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Test Equipment

  1. Jul 17, 2003 #1
    I think, myself included [and mainly:smile:], there are people at PF that would like to know good testing equipment for electronics and such [multimeters etc].

    Anybody with knowledge on the subject is welcome to suggest products and personal experience is very good also.
     
  2. jcsd
  3. Jul 17, 2003 #2
    Name your aim;

    You mean the best/most bang for the buck and/or what I, for example, might consider worth having?
     
  4. Jul 18, 2003 #3

    russ_watters

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    Staff: Mentor

    Re: Name your aim;

    Yeah. Everyone could use at the very least a cheap little analog multimeter, but a real analyzer is nice to have (depending on what you want it for).
     
  5. Jul 18, 2003 #4
    Let's say you only had $100 US to spend and you needed as many features as possile. Well, there are always trade-offs on features and performance, but here is a pretty good one;

    http://www.cs-sales.com/cgi-bin/w3-msql/New.product_detail.html?mn=LCR1810

    The above seems to trade transistor checking capability for temperature taking. I have a CHY 20 Multimeter with hFE testing (instead of temp) but I couldn't find a link to provide.
    Now, when you really start digging at the specs you might find that,
    yes, it measures ac voltages, but the frequency must fall between 50
    and 1000 Hz in order to give an accurate measure (so when you design a device that produces ac above or below that frequency you have to use a different piece of test equipment). Also, yes, it might measure frequency up to 15,000 Hz, but it requires an amplitude of at least 1 volt, and so forth. But anyway, these things are all a part of the trade-off I mentioned above. For most simple projects something like the one above will be a definate plus. Later, when you have more finance you can get you a German-made spectrum analyser that measures from 10Hz to Infinity for a couple-hundred thousand dollars or so, haha. Best thing is to educate yourself on what the specs mean and then start looking around for one that has all the features you need.
     
  6. Jul 19, 2003 #5
    Fluke makes the best digital multimeters. Tektronix makes the best digital oscilloscopes. National Instruments makes the best GPIB cards. HP makes the best network analyzers. Jorway makes the best automation and controlling equipment. Xilinx makes the best programmable logic devices.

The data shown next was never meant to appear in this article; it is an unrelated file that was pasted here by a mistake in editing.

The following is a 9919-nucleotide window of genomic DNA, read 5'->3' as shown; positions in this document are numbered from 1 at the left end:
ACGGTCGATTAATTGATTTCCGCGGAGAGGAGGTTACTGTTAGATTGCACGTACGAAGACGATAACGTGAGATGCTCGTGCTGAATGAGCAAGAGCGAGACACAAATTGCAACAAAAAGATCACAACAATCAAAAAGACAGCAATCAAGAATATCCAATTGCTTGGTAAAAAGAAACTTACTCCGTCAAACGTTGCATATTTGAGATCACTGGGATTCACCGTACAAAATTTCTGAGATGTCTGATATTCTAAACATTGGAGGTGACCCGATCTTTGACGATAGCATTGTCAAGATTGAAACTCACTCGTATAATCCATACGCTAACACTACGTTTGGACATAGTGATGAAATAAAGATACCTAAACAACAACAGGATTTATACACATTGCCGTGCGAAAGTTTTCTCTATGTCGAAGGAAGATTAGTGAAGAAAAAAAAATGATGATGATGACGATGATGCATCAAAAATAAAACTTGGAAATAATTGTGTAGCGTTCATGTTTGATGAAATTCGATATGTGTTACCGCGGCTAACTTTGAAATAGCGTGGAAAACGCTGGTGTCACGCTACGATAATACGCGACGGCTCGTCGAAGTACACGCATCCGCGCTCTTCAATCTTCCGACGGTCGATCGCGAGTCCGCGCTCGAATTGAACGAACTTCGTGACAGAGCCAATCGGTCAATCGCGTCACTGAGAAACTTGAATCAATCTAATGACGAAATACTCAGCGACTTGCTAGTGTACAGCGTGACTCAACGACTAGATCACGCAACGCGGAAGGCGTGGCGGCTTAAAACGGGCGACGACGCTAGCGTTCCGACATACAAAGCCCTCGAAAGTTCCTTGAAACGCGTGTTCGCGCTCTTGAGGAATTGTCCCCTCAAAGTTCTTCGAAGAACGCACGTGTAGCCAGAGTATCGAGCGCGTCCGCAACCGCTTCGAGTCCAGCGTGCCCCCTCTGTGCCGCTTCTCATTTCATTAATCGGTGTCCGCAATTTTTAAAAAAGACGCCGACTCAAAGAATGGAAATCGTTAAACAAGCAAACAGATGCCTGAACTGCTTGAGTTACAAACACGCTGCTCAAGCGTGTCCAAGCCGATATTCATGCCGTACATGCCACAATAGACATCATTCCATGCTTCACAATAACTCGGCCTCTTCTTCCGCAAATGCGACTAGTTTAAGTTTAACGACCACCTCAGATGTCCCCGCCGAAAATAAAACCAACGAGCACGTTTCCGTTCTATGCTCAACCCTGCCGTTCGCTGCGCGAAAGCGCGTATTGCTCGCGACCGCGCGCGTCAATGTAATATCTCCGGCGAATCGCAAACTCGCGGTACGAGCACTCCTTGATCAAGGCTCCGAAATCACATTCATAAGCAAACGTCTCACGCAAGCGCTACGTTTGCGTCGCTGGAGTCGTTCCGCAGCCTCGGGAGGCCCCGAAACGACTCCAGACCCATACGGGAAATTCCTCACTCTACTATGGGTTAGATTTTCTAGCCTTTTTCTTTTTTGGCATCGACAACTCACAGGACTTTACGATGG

eNtRopY
     
  7. Jul 22, 2003 #6
    Mkay, now that is out of the way for us, what is are good beginner multimeters?

    Also, how does the Fluke 110 series rank compared (features) with others?

    BOULDERHEAD: Is the Multimeter you gave a link to better than the Fluke 110, 111, or 112?

    Basically, I want a multimeter that can give me the largest range of functions for right around 100 dollars. I don't care so much about the extreme range of THE functions, just the largest amount of functions.
     
  8. Jul 22, 2003 #7
    I don't think those models measure inductance or capacitance. They most likely give you more accurate measurements within the scope of parameters they do check, but if you want those other capabilities you will need to look elsewhere.
     
  9. Jul 22, 2003 #8
    Perhaps you could compile a list of functions that one would look for?

    SIDE NOTE: They do measure capacitance, not sure about inductance.
     
  10. Jul 23, 2003 #9
    Check ebay, it sometimes has good deals. I've gotten a few DAQ products and they work great.

    JMD
     
  11. Jul 24, 2003 #10
    Is the Fluke 87 any good?
     
  12. Jul 25, 2003 #11

    GENIERE

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    Science Advisor

    Fluke 87 is execellent. Has a Siemens scale if I remember.
     
  13. Jul 25, 2003 #12
    Very good, it is the most likely on my list, actually the only one on my list so far:smile:

    What is the difference between the 87 III and the 87?
     
    Last edited: Jul 26, 2003
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